As the vast Neo-Tethyan Ocean, separating the Indian and Asian Plates, the closed along the Shyok and Indus-Tsangpo Suture Zones (SSZ and ITSZ) during late Mesozoic, these plates did not initially collide with each other. Instead, the Tethyan oceanic lithosphere subducted and partially melted to produce an intra-oceanic calc-alkaline Shyok–Dras Volcanic Arc, followed by its subduction and melting beneath the Asian Plate to produce the Karakoram Batholith. The Ladakh Batholith subsequently intruded the volcanic arc.
The Indian continental lithosphere first approached the trench of the ITSZ and subducted steeply to undergo ultra-high pressure (UHP) metamorphism at ~53 Ma. Comparison of bulk ages from the Ladakh Batholith with the subducted UHP metamorphosed Indian continental lithosphere in Tso Morari across the ITSZ provided constraints on the India-Asia convergence at ~58 Ma. The Himalaya first emerged from this deeply exhumed terrane between 53 and 50 Ma. Repeated sequential subduction and imbrication of the Indian continental lithosphere followed at ~45–35 and ~25–15 Ma to produce Eo- and Neo-Himalayan metamorphism and associated exhumation episodes during rise of the Himalayan Mountains from north to the south.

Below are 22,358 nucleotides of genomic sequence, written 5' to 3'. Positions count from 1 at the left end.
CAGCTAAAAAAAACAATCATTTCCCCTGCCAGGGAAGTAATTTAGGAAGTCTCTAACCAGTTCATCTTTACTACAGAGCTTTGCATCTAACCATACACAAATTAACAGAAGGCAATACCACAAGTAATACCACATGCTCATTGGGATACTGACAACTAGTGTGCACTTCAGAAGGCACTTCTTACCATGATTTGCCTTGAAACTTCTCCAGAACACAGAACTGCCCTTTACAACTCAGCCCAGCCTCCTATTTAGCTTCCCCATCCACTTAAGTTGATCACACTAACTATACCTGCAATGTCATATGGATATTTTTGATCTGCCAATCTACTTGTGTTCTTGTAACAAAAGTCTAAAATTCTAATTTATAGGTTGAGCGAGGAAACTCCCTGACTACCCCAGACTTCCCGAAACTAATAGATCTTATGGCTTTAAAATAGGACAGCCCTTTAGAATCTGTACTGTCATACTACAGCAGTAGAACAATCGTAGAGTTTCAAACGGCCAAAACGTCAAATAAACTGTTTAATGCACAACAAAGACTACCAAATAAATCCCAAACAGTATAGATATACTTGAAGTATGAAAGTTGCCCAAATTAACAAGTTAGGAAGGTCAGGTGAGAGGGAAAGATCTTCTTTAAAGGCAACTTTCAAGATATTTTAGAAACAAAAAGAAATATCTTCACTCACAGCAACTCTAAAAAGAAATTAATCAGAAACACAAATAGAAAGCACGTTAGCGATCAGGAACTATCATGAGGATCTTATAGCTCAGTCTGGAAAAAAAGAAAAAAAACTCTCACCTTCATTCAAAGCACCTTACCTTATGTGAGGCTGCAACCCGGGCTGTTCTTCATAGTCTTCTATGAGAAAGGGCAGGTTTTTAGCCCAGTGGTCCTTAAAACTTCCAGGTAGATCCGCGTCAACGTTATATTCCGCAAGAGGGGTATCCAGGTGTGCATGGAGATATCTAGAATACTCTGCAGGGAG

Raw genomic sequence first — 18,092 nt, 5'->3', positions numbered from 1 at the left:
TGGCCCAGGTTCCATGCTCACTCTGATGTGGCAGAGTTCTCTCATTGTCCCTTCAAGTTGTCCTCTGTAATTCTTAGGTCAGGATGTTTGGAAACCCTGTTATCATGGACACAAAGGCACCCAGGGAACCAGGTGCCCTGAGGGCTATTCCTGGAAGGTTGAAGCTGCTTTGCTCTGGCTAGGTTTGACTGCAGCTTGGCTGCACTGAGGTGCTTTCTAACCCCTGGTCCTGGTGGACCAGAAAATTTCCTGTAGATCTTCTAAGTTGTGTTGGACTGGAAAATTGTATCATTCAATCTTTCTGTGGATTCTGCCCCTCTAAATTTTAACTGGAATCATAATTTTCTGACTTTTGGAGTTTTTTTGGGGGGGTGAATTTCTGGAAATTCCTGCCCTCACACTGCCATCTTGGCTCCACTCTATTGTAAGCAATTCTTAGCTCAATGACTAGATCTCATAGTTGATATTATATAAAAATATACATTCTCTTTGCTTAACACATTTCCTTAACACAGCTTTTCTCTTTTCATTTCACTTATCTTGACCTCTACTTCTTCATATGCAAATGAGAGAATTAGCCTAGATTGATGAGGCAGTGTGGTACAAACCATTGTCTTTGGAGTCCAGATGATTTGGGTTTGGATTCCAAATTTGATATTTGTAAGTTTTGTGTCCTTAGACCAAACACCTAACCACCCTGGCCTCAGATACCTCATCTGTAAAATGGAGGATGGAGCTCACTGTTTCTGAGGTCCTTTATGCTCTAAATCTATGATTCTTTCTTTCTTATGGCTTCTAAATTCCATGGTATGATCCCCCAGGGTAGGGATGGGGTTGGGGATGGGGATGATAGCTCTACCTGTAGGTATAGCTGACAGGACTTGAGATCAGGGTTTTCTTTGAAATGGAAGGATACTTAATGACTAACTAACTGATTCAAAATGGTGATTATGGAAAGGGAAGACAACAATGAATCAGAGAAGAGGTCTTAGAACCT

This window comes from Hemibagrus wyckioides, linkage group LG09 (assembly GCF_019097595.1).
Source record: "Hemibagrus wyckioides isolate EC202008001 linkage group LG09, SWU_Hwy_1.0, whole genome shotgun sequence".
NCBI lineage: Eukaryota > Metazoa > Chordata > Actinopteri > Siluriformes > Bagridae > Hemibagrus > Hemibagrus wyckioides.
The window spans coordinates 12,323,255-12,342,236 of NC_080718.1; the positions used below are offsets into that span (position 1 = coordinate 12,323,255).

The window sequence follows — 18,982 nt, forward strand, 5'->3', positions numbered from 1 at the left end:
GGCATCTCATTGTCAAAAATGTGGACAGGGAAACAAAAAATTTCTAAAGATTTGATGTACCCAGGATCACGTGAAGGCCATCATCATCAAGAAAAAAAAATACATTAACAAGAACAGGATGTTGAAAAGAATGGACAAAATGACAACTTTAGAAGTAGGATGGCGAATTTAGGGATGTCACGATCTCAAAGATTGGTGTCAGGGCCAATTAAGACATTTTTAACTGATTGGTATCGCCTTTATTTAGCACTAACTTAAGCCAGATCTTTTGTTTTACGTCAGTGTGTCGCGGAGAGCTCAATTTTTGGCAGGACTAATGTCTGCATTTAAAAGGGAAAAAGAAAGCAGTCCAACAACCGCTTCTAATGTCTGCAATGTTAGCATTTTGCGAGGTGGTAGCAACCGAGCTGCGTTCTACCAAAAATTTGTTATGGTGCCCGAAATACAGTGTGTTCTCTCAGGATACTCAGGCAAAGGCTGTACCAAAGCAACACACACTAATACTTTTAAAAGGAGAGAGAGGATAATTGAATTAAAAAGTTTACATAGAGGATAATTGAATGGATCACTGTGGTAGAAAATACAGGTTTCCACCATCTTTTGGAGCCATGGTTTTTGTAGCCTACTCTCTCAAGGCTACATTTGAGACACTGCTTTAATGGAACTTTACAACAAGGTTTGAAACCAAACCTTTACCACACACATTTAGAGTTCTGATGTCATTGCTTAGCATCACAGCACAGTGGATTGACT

Geological and geophysical evidences from the Himalaya and nearby mountains bespeak about steep subduction and imbrication of the Indian continental lithosphere since ~58 Ma. Present-day subhorizontal subduction of the Indian Plate and its episodic northward push along the Main Himalayan Thrust (MHT) has rotated these imbricates so that these follow the present-day geometry of the Indian continental lithosphere. Overriding scrapped imbricated sequences thrust southwards and deform into the Himalayan crustal wedge. The Bangong-Nujiang Suture (BNS) in Central Tibet witnesses true “collisional” signatures of large-scale opposing vergence of the India-Asia Plates.